LA Film Festival Review: Curious George Documentary is a Fascinating Bit of ‘Monkey Business’


It’s fascinating to learn the surprising origin stories behind certain childhood icons. Curious George has been a wholesome staple in children’s literature for 75 years and shows no signs of going away. What’s interesting is the story of the authors of Curious George. The married authors of the children’s series were German Jewish refugees who endured quite a harrowing escape to America. The curious and rebellious nature of these authors brought them to America and provided them a voice to children that would outlive both of them. This captivating story is chronicled in the new documentary, “Monkey Business: Adventures of Curious George’s Creators.”

Hans and Margaret Rey brought Curious George to life during their stay in Paris in the late 1930s and early 1940s. However, the Germans infiltrated Paris before their dreams could be realized there. The couple embarked on a harrowing bike ride to escape Paris and eventually found their way to America. While there, they were able to contact a publisher and bring George into the mainstream.

In the documentary, many of the Reys’ former neighbors spoke of their time interacting with the couple. It was great to hear these insider perspectives and learn how they were able to put their traumatic journey aside to live a normal life. It also highlights how different Hans was from Margaret, and how that made their relationship work. Hans would read to the children in the neighborhood any chance he could get. Margaret was more curt and would always storm in to get Hans to go back to work. Interview footage of Margaret accentuates this perfectly. She never minced words and wasn’t afraid to go after what she wanted. If she saw something she didn’t like, you better believe you would hear about it.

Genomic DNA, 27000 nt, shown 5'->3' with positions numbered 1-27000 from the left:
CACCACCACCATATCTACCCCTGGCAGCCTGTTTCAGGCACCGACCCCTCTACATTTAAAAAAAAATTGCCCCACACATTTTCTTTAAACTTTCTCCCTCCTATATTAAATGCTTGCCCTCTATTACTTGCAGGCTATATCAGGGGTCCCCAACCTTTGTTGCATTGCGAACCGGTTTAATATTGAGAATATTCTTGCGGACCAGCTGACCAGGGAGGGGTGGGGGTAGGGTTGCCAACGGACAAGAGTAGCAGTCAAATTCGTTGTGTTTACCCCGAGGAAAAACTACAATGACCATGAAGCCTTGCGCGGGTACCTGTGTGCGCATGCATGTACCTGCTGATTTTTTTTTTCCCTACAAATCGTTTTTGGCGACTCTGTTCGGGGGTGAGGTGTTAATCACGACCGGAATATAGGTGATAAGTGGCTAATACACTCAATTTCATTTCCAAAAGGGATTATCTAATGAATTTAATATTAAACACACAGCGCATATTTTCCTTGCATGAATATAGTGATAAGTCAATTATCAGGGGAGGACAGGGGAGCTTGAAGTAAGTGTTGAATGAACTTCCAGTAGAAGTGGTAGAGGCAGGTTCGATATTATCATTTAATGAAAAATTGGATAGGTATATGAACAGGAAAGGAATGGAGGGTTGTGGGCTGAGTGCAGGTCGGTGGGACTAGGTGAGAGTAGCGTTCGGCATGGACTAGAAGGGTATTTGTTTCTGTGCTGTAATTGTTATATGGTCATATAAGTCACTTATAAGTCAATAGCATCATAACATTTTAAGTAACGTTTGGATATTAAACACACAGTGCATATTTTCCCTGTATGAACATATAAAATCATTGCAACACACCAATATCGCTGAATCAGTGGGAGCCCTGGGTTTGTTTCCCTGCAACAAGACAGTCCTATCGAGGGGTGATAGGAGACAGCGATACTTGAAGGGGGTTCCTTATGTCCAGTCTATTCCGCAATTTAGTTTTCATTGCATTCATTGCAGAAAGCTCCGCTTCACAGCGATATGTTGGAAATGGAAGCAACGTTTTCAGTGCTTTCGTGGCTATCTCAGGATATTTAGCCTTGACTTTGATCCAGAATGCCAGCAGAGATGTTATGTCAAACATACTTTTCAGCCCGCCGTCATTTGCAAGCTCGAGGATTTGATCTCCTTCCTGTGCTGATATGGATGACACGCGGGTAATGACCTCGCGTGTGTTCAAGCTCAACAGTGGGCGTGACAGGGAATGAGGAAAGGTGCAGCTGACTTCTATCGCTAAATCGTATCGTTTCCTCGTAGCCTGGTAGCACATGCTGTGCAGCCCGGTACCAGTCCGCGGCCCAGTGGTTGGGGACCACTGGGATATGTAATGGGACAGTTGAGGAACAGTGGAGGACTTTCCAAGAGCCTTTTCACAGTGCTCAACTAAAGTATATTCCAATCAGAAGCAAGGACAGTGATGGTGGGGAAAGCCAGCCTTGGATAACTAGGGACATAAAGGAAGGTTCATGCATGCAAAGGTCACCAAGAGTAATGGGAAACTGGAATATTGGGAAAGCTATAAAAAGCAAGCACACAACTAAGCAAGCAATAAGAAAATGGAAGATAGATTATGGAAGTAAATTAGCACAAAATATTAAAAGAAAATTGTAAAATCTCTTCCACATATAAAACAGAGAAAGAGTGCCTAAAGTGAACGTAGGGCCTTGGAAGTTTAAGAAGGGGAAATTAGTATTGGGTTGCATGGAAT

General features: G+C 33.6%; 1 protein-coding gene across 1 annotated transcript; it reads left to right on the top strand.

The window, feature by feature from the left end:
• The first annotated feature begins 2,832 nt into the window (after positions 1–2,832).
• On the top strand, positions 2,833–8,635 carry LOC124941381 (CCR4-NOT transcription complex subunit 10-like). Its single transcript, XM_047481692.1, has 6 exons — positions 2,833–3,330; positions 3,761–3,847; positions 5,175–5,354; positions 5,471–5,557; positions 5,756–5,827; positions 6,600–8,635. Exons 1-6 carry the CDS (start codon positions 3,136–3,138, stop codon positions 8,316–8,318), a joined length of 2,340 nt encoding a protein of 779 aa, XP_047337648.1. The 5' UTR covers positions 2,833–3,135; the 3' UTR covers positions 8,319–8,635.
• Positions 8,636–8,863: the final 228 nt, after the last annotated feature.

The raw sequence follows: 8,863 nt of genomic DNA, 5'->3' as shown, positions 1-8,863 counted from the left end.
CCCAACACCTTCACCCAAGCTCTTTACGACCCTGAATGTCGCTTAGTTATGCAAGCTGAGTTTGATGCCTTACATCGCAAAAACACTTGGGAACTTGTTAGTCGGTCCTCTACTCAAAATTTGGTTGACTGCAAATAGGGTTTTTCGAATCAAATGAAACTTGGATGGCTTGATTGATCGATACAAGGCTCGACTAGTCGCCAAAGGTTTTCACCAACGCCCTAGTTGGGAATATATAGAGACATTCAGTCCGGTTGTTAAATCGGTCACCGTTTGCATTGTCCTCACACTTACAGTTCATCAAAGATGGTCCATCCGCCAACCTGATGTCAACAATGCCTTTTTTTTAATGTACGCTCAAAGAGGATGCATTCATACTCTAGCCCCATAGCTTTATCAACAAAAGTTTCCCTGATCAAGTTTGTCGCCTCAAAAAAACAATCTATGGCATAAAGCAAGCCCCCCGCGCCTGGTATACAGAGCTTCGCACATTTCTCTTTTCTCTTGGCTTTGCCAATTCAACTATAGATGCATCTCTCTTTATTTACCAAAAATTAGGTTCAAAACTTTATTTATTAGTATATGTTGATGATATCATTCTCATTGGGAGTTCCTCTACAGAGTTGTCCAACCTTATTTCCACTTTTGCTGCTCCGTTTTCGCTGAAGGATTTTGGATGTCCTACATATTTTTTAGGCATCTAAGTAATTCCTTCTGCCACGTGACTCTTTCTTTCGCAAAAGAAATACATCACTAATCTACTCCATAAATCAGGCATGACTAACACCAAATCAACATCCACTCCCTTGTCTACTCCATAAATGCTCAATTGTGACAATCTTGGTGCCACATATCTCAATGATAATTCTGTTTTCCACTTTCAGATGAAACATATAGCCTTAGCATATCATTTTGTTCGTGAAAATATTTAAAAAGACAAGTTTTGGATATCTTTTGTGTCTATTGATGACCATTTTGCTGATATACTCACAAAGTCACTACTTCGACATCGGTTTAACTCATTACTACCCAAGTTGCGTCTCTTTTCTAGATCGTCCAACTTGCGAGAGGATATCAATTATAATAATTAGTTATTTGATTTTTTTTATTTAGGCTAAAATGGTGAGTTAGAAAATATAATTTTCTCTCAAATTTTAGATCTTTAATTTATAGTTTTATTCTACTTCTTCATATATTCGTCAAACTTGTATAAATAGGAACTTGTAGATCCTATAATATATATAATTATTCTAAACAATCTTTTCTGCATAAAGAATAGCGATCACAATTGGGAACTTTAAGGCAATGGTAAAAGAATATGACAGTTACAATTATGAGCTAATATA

What makes the documentary so beautiful and accessible is the simple animation. The film employs cartoon drawings to represent the Reys throughout their journey. The film succeeds at placing these children’s authors as colorful outsiders to the horrific actions of war. Their animated personalities are also seamlessly integrated into stock war footage, heightening the setting of the struggle this couple felt. This really brings to life all the locations and events in the Reys’ journey. In addition, the animation was able to mirror the style of the Curious George books. Director Ema Ryan Yamazaki makes interesting stylistic choices, like this, throughout the film. In the end, she was able to craft a beautiful and swift moving documentary.

At the end of the day, Curious George is a story of a cute animal’s curiosity getting him into trouble and a confidant forgiving him. Hans was the curiosity and Margaret was the mischief. They complimented each other, and got each other into trouble based on their characteristics. Most of all, they forgave each other and were partners for life. Their legacy remains as one of a few institutions that will continue to have a profound influence on children.

The documentary is quite engaging throughout. However, the most powerful takeaway is learning how to tell a lasting story. Adapt your experiences and find a way to share it in an engaging way with others. Fleeing one’s home is a traumatic situation. However, Curious George finds his way in and out of problems and always comes out ahead. Art sometimes is more satisfying than life as we have more control over art. Thus, take control of your art, your story, and tell it.

“Monkey Business: Adventures of Curious George’s Creators” premiered at the Los Angeles Film Festival. For more Los Angeles Film Festival coverage, visit the Festivals section.

Grade: (★★★1/2)

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